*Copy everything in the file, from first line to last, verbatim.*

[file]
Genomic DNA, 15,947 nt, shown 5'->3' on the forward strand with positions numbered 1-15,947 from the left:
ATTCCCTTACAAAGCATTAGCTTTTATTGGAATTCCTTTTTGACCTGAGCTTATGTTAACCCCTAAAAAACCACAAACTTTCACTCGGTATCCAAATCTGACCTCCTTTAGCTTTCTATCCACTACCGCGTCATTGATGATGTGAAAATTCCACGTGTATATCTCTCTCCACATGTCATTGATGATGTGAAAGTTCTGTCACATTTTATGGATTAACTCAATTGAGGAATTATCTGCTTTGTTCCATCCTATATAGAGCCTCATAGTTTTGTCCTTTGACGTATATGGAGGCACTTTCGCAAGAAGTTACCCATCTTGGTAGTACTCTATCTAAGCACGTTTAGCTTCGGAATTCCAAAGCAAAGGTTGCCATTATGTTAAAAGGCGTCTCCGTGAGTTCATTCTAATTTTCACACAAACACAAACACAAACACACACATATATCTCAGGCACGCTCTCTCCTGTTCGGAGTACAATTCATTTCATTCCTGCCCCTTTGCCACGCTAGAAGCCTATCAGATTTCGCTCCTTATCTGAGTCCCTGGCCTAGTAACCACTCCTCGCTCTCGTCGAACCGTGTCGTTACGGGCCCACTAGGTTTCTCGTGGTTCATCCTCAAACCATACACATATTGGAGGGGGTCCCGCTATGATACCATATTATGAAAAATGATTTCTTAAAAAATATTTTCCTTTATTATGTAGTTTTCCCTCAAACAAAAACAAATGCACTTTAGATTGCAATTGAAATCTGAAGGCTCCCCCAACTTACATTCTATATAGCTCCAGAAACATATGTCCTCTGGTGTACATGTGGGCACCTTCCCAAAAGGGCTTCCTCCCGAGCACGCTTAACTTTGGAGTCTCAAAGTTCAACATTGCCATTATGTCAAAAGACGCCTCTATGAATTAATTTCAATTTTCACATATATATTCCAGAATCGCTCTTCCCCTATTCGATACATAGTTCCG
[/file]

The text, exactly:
Genomic DNA, 15,947 nt, shown 5'->3' on the forward strand with positions numbered 1-15,947 from the left:
ATTCCCTTACAAAGCATTAGCTTTTATTGGAATTCCTTTTTGACCTGAGCTTATGTTAACCCCTAAAAAACCACAAACTTTCACTCGGTATCCAAATCTGACCTCCTTTAGCTTTCTATCCACTACCGCGTCATTGATGATGTGAAAATTCCACGTGTATATCTCTCTCCACATGTCATTGATGATGTGAAAGTTCTGTCACATTTTATGGATTAACTCAATTGAGGAATTATCTGCTTTGTTCCATCCTATATAGAGCCTCATAGTTTTGTCCTTTGACGTATATGGAGGCACTTTCGCAAGAAGTTACCCATCTTGGTAGTACTCTATCTAAGCACGTTTAGCTTCGGAATTCCAAAGCAAAGGTTGCCATTATGTTAAAAGGCGTCTCCGTGAGTTCATTCTAATTTTCACACAAACACAAACACAAACACACACATATATCTCAGGCACGCTCTCTCCTGTTCGGAGTACAATTCATTTCATTCCTGCCCCTTTGCCACGCTAGAAGCCTATCAGATTTCGCTCCTTATCTGAGTCCCTGGCCTAGTAACCACTCCTCGCTCTCGTCGAACCGTGTCGTTACGGGCCCACTAGGTTTCTCGTGGTTCATCCTCAAACCATACACATATTGGAGGGGGTCCCGCTATGATACCATATTATGAAAAATGATTTCTTAAAAAATATTTTCCTTTATTATGTAGTTTTCCCTCAAACAAAAACAAATGCACTTTAGATTGCAATTGAAATCTGAAGGCTCCCCCAACTTACATTCTATATAGCTCCAGAAACATATGTCCTCTGGTGTACATGTGGGCACCTTCCCAAAAGGGCTTCCTCCCGAGCACGCTTAACTTTGGAGTCTCAAAGTTCAACATTGCCATTATGTCAAAAGACGCCTCTATGAATTAATTTCAATTTTCACATATATATTCCAGAATCGCTCTTCCCCTATTCGATACATAGTTCCG